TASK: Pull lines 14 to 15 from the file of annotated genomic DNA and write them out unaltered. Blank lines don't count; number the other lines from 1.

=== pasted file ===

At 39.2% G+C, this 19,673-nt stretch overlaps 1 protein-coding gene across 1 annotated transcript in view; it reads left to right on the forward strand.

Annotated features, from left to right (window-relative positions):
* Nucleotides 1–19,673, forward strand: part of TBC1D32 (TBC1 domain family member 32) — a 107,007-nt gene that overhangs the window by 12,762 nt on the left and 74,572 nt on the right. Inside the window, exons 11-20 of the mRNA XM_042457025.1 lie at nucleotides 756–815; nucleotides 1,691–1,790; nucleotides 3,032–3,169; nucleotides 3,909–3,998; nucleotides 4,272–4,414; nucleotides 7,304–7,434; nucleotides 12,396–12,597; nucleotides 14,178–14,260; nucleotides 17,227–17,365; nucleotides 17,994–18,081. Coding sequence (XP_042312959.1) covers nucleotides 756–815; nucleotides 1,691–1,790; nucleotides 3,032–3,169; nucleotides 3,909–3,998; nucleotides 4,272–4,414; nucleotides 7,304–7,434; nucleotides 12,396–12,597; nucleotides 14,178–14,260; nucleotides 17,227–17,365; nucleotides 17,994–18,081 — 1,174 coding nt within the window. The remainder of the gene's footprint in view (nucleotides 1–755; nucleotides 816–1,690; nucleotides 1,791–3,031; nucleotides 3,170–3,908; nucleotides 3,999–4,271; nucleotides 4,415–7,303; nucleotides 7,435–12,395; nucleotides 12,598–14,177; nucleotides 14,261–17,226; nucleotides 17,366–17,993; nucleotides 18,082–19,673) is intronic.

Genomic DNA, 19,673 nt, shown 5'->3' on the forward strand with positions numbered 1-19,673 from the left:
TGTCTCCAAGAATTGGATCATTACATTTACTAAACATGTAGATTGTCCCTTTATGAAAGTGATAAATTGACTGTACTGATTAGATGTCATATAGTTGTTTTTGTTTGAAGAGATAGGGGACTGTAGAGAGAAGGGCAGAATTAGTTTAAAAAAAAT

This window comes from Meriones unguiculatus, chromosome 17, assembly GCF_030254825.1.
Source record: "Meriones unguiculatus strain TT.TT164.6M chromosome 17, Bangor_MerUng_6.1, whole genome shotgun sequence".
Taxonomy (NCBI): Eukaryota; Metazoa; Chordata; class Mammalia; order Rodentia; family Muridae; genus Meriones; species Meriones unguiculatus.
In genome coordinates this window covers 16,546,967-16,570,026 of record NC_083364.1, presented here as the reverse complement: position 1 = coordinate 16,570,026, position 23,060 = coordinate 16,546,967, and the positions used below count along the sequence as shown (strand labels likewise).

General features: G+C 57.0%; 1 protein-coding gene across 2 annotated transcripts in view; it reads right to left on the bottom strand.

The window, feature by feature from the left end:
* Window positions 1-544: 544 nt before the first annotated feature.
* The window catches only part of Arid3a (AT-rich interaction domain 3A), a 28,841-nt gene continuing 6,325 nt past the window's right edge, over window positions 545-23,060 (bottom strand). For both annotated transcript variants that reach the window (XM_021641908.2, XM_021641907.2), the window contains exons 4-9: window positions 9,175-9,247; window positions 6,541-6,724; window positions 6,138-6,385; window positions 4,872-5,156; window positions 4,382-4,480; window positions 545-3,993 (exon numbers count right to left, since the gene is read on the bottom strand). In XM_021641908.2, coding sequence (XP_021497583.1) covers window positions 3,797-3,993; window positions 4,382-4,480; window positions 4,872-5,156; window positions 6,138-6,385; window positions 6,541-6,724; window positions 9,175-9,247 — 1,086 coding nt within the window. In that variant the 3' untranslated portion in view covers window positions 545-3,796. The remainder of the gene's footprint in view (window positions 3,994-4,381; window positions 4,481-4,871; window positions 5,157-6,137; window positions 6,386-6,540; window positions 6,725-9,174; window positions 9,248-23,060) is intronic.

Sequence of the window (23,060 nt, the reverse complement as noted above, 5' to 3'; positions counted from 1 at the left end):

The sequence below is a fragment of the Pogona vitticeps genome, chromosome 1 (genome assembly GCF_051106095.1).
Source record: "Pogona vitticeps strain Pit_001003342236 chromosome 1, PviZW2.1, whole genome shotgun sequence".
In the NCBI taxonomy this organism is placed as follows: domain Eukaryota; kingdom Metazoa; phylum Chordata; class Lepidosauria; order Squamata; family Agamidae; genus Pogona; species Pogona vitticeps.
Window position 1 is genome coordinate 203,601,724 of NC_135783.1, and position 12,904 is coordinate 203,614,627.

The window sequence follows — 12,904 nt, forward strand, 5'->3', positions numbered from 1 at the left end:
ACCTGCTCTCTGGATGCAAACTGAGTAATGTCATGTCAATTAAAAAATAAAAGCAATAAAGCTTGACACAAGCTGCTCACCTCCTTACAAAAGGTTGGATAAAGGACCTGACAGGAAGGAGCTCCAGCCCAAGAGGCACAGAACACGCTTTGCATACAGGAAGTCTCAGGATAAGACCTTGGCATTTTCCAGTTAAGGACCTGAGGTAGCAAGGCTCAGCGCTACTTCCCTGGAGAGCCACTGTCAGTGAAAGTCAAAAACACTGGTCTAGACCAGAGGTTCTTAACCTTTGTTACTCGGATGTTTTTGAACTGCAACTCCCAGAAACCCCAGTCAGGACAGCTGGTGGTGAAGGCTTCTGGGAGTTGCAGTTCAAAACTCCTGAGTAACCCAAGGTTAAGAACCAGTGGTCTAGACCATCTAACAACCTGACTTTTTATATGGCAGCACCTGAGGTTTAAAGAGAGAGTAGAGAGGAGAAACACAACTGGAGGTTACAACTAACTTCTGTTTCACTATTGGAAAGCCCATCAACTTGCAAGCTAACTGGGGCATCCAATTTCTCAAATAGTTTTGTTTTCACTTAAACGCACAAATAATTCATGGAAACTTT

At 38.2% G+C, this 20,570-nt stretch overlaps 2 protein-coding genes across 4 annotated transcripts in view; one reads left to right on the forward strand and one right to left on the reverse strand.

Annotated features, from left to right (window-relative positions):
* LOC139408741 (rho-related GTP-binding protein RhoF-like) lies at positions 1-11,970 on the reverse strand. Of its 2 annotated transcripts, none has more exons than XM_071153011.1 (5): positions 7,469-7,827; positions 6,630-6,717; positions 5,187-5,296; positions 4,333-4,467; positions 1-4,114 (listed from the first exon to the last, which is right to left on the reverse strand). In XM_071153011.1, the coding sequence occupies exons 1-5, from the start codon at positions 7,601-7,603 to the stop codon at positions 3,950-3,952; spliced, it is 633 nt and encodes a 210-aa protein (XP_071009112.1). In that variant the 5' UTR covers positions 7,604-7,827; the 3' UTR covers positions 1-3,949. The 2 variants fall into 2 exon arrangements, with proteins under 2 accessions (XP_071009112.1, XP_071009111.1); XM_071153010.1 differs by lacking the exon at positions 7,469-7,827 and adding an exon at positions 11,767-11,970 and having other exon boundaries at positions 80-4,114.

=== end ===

Sequence of the window (23,060 nt, the reverse complement as noted above, 5' to 3'; positions counted from 1 at the left end):

The sequence below is a fragment of the Pogona vitticeps genome, chromosome 1 (genome assembly GCF_051106095.1).